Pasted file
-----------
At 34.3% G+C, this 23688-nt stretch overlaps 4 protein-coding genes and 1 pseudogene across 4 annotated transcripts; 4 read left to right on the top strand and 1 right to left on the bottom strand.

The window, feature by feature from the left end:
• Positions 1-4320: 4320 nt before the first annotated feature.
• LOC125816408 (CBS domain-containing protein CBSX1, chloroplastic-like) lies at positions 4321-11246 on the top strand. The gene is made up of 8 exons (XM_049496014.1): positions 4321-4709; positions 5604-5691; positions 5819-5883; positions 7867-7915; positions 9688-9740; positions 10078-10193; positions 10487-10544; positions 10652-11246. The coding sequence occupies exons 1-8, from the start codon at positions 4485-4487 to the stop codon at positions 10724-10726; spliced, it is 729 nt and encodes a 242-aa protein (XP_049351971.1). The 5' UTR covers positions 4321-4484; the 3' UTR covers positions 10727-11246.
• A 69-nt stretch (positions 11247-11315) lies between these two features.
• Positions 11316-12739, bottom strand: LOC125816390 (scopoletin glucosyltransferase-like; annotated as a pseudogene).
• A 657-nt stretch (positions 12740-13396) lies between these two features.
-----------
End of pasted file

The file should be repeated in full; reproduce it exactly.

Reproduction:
At 34.3% G+C, this 23688-nt stretch overlaps 4 protein-coding genes and 1 pseudogene across 4 annotated transcripts; 4 read left to right on the top strand and 1 right to left on the bottom strand.

The window, feature by feature from the left end:
• Positions 1-4320: 4320 nt before the first annotated feature.
• LOC125816408 (CBS domain-containing protein CBSX1, chloroplastic-like) lies at positions 4321-11246 on the top strand. The gene is made up of 8 exons (XM_049496014.1): positions 4321-4709; positions 5604-5691; positions 5819-5883; positions 7867-7915; positions 9688-9740; positions 10078-10193; positions 10487-10544; positions 10652-11246. The coding sequence occupies exons 1-8, from the start codon at positions 4485-4487 to the stop codon at positions 10724-10726; spliced, it is 729 nt and encodes a 242-aa protein (XP_049351971.1). The 5' UTR covers positions 4321-4484; the 3' UTR covers positions 10727-11246.
• A 69-nt stretch (positions 11247-11315) lies between these two features.
• Positions 11316-12739, bottom strand: LOC125816390 (scopoletin glucosyltransferase-like; annotated as a pseudogene).
• A 657-nt stretch (positions 12740-13396) lies between these two features.